Erdoğan slams opposition, Gülen movement

Erdoğan slams opposition, Gülen movement

Erdoğan slams opposition, Gülen movement Prime Minister Recep Tayyip Erdoğan once again slammed the political opposition, as well as the Gülen movement, during two election rallies on March 22.

In his first rally of the day, Erdoğan spoke in the southern province of Hatay, which borders Syria. Unmanned aerial vehicles (UAV), or drones, were included in the "extraordinary security measures" taken in Hatay, and hovered in the skies above throughout Erdoğan's speech, daily Hürriyet reported.

The prime minister criticized his ally-turned-nemesis Fethullah Gülen, the leader of the Gülen movement, responding to the U.S.-based Islamic scholar's alleged recent accusation that "the tall man [Erdoğan] betrayed [the country]."

"If you're honest and sincere, why did you flee the country in 1999 for Pennsylvania when you were innocent? There is a water leakage," Erdoğan said, using a Turkish idiom to suggest that Gülen was not innocent.

Erdoğan claimed "the parallel structure" within the state also wiretapped President Abdullah Gül, but was not releasing the tapes yet.

"They're busy [fighting] the prime minister. Why should they also be busy with the president now? But they wiretapped him, too. When it is time, they will release those tapes. These people are assassins, montage-makers, a gang, an organization that amounts to a terrorist group," he said.

He also lashed out at the main opposition Republican People's Party (CHP). Reminding of the twin car bombings last year in the town of Reyhanlı in Hatay, which left 53 people dead and hundreds injured, Erdoğan blamed the CHP and the Syrian regime.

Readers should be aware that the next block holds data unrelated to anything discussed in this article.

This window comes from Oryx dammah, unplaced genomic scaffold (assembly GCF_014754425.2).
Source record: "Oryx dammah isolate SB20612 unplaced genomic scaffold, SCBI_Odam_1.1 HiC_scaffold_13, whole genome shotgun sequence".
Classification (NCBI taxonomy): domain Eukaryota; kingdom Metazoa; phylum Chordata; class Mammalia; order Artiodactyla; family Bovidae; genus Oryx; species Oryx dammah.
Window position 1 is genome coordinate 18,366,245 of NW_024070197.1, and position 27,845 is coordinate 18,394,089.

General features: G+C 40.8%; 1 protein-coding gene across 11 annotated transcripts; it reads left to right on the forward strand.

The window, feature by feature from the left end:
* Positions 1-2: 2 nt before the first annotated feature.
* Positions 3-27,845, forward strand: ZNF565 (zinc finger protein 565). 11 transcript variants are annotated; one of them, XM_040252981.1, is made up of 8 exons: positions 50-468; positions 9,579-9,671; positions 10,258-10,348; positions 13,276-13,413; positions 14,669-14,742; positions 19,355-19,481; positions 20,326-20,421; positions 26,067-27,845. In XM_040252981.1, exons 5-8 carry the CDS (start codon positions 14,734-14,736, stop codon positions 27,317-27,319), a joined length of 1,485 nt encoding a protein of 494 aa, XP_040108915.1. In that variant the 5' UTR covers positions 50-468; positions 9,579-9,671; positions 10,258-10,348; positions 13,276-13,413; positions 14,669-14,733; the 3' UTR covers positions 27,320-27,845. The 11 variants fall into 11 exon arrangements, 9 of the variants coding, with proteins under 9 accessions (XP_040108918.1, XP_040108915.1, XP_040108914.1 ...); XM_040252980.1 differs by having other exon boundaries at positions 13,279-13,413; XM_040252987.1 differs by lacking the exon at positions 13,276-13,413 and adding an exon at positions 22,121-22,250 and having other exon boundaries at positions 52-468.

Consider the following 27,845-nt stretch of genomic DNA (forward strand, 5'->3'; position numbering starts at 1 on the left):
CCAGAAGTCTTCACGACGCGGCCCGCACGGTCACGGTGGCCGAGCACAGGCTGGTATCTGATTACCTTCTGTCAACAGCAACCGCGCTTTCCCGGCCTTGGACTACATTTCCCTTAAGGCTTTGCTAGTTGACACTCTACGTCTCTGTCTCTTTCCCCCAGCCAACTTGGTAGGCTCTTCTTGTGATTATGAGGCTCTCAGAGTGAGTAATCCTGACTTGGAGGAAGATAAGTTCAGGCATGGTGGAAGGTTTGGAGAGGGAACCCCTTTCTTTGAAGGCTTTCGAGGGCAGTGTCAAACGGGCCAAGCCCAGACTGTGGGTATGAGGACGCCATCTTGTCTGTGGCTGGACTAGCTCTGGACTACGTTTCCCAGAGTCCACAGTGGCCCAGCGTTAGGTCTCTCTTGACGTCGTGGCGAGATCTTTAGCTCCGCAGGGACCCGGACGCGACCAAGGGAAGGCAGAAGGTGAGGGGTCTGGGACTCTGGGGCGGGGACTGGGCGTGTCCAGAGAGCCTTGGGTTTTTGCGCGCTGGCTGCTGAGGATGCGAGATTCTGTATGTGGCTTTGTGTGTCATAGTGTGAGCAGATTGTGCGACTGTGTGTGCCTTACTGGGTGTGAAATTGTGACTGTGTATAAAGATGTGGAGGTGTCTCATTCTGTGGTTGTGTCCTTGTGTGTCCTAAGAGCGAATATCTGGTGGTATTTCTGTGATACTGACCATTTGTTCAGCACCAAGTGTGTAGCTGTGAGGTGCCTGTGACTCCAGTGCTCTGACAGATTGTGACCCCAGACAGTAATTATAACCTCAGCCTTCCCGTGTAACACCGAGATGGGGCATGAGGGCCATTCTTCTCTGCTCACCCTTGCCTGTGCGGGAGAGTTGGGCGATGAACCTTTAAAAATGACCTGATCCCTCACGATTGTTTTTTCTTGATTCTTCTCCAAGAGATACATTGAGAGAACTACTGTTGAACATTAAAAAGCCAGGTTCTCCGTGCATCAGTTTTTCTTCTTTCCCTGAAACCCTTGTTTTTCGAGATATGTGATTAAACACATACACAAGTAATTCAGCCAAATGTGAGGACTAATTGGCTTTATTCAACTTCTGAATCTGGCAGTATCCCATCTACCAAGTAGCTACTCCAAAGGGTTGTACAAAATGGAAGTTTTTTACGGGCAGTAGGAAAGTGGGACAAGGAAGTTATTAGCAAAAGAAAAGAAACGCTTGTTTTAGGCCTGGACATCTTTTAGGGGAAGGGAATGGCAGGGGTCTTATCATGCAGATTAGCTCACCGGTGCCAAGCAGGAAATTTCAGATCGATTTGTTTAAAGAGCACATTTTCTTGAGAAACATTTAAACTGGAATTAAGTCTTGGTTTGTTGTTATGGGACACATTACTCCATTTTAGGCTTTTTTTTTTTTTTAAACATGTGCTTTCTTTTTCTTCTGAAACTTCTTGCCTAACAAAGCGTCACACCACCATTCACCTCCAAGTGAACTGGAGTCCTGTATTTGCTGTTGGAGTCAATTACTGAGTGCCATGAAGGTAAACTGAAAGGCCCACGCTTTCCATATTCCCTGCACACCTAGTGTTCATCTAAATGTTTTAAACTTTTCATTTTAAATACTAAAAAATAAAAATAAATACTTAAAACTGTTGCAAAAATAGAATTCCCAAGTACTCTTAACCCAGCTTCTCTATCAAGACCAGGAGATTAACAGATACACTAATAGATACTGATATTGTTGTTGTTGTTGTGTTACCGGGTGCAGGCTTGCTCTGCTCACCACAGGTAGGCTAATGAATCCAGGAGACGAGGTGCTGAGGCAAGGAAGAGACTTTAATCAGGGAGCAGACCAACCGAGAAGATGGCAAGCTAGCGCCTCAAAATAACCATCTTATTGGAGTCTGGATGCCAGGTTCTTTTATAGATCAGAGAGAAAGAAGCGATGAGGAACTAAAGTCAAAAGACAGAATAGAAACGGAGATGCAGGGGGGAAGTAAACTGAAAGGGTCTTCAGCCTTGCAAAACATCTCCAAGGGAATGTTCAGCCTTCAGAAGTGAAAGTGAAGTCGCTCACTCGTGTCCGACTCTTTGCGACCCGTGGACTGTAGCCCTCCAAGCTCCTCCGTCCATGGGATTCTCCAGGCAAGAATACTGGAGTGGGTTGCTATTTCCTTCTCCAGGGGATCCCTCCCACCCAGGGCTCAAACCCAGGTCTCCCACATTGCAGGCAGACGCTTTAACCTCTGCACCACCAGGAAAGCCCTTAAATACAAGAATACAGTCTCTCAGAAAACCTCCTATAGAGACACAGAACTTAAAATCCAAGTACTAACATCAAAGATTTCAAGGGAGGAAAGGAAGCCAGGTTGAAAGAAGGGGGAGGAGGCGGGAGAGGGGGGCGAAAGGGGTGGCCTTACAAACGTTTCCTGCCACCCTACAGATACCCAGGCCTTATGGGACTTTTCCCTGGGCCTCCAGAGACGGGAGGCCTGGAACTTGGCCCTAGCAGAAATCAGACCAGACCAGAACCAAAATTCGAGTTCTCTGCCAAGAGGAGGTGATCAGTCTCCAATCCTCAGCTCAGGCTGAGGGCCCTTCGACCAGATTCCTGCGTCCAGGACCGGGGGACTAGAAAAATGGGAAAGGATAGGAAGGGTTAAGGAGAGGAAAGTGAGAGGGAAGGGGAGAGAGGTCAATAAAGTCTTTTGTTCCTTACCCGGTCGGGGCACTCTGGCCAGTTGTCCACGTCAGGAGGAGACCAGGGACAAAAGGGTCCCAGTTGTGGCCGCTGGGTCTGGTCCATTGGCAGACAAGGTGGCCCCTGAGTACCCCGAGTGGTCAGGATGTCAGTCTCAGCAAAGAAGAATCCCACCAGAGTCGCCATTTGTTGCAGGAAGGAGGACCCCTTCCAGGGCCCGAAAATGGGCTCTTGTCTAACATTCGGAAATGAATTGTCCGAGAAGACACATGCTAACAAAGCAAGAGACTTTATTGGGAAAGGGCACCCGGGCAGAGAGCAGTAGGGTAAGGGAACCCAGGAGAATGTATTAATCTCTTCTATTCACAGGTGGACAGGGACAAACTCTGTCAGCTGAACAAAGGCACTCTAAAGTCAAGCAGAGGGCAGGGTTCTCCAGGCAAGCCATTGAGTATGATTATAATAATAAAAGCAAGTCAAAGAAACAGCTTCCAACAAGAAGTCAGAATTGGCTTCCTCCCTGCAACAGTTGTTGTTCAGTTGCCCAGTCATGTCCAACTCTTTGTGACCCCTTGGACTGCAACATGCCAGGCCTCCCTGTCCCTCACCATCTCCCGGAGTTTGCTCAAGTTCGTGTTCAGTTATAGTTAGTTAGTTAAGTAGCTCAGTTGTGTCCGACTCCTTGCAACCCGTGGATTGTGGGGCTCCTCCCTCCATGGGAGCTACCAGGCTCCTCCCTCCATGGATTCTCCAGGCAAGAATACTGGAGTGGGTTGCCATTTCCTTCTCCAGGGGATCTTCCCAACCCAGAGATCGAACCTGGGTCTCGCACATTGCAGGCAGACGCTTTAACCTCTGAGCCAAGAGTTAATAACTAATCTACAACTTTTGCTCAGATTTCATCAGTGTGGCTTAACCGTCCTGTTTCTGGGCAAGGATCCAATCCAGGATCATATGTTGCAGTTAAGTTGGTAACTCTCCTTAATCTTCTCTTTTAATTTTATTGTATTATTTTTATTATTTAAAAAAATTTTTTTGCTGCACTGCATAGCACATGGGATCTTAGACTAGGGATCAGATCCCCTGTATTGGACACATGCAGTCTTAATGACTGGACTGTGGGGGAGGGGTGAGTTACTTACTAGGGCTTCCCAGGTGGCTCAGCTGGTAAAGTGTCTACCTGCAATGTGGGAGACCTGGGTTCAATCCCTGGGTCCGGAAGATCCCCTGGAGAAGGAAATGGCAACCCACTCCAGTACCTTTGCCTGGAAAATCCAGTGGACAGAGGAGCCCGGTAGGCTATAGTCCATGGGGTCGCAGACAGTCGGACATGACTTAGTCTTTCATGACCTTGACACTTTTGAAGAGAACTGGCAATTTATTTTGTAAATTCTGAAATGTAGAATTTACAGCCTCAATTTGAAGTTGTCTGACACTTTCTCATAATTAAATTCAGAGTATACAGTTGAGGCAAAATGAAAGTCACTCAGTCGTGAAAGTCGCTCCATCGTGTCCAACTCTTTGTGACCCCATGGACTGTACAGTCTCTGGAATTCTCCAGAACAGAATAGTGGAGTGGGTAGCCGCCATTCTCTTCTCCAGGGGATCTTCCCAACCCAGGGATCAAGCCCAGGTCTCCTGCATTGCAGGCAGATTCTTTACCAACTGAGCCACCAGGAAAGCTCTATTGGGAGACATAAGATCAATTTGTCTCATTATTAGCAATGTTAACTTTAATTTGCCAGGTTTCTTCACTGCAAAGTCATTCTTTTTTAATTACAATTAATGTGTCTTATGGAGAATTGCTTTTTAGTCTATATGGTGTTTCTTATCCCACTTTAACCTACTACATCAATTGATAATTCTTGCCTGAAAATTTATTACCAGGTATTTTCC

"We asked the CHP to keep its distance from the al-Assad regime. We documented that those involved in the Reyhanlı attack were the guides who accompanied some CHP deputies during their meeting with [Syrian leader Bashar] al-Assad," he claimed.

After Hatay, the prime minister spoke at another election rally in Ankara, stepping up his fiery rhetoric against the opposition one week before the March 30 local elections.

"During the one party era of the CHP, we were under heavy oppression. O CHP! Mustafa Kemal [Atatürk] had established the party, but look what they did to it after he died. He [Atatürk's successor İsmet İnönü] removed the Gazi's [Atatürk's] photo from money notes to print his own photo as soon as he was dead," Erdoğan said.

After asserting that the Gülen movement had now allied with CHP, Erdoğan turned his wrath on the Nationalist Movement Party (MHP). "When you look at the MHP, you see them working as if they are the lawyers of the CHP," he said.